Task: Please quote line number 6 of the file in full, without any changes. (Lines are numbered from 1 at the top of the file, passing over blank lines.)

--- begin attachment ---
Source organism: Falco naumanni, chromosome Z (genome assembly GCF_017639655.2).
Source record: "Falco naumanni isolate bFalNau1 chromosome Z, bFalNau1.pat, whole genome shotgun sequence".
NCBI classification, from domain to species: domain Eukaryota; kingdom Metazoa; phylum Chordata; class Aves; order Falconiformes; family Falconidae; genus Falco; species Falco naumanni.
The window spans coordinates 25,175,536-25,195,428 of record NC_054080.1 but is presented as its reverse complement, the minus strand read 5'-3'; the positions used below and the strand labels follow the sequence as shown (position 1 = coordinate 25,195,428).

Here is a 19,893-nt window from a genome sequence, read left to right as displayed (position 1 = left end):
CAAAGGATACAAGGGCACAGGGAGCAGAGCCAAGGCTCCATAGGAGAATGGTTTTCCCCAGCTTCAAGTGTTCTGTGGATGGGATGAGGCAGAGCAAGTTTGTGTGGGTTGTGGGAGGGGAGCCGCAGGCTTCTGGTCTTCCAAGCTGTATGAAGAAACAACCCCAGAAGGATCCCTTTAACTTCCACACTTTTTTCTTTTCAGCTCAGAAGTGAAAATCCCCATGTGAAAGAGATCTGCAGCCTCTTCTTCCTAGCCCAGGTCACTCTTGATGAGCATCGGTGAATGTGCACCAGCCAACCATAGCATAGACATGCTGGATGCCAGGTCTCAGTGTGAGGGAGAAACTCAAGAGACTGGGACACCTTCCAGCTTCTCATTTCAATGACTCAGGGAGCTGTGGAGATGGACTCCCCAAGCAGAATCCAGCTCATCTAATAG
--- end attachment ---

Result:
CAAAGGATACAAGGGCACAGGGAGCAGAGCCAAGGCTCCATAGGAGAATGGTTTTCCCCAGCTTCAAGTGTTCTGTGGATGGGATGAGGCAGAGCAAGTTTGTGTGGGTTGTGGGAGGGGAGCCGCAGGCTTCTGGTCTTCCAAGCTGTATGAAGAAACAACCCCAGAAGGATCCCTTTAACTTCCACACTTTTTTCTTTTCAGCTCAGAAGTGAAAATCCCCATGTGAAAGAGATCTGCAGCCTCTTCTTCCTAGCCCAGGTCACTCTTGATGAGCATCGGTGAATGTGCACCAGCCAACCATAGCATAGACATGCTGGATGCCAGGTCTCAGTGTGAGGGAGAAACTCAAGAGACTGGGACACCTTCCAGCTTCTCATTTCAATGACTCAGGGAGCTGTGGAGATGGACTCCCCAAGCAGAATCCAGCTCATCTAATAG